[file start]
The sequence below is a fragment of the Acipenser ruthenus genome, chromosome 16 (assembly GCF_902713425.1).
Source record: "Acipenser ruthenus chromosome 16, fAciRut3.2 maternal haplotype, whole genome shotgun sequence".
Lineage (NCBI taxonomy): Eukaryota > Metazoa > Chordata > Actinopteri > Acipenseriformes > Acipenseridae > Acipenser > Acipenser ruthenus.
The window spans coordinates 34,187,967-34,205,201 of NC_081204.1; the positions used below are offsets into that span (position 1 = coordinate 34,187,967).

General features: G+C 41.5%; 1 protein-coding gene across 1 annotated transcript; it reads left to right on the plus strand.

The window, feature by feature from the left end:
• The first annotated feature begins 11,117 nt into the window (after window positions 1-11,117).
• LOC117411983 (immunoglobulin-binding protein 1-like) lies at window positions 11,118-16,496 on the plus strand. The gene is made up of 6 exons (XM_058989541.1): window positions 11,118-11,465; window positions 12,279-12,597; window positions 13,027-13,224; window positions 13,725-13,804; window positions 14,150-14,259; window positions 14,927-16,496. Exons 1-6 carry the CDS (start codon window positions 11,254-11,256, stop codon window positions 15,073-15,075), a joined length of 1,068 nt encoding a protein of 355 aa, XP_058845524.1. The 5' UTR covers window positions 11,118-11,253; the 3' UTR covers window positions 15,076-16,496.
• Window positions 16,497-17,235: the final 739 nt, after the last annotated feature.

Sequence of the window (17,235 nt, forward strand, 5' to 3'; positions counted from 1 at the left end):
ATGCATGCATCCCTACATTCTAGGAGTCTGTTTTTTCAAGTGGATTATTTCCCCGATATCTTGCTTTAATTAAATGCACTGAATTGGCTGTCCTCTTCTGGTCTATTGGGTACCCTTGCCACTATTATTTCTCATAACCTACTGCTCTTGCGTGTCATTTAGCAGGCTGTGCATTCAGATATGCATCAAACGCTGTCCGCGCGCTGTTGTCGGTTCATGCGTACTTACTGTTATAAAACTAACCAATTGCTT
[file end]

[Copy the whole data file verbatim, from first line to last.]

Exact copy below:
The sequence below is a fragment of the Acipenser ruthenus genome, chromosome 16 (assembly GCF_902713425.1).
Source record: "Acipenser ruthenus chromosome 16, fAciRut3.2 maternal haplotype, whole genome shotgun sequence".
Lineage (NCBI taxonomy): Eukaryota > Metazoa > Chordata > Actinopteri > Acipenseriformes > Acipenseridae > Acipenser > Acipenser ruthenus.
The window spans coordinates 34,187,967-34,205,201 of NC_081204.1; the positions used below are offsets into that span (position 1 = coordinate 34,187,967).

General features: G+C 41.5%; 1 protein-coding gene across 1 annotated transcript; it reads left to right on the plus strand.

The window, feature by feature from the left end:
• The first annotated feature begins 11,117 nt into the window (after window positions 1-11,117).
• LOC117411983 (immunoglobulin-binding protein 1-like) lies at window positions 11,118-16,496 on the plus strand. The gene is made up of 6 exons (XM_058989541.1): window positions 11,118-11,465; window positions 12,279-12,597; window positions 13,027-13,224; window positions 13,725-13,804; window positions 14,150-14,259; window positions 14,927-16,496. Exons 1-6 carry the CDS (start codon window positions 11,254-11,256, stop codon window positions 15,073-15,075), a joined length of 1,068 nt encoding a protein of 355 aa, XP_058845524.1. The 5' UTR covers window positions 11,118-11,253; the 3' UTR covers window positions 15,076-16,496.
• Window positions 16,497-17,235: the final 739 nt, after the last annotated feature.

Sequence of the window (17,235 nt, forward strand, 5' to 3'; positions counted from 1 at the left end):
ATGCATGCATCCCTACATTCTAGGAGTCTGTTTTTTCAAGTGGATTATTTCCCCGATATCTTGCTTTAATTAAATGCACTGAATTGGCTGTCCTCTTCTGGTCTATTGGGTACCCTTGCCACTATTATTTCTCATAACCTACTGCTCTTGCGTGTCATTTAGCAGGCTGTGCATTCAGATATGCATCAAACGCTGTCCGCGCGCTGTTGTCGGTTCATGCGTACTTACTGTTATAAAACTAACCAATTGCTT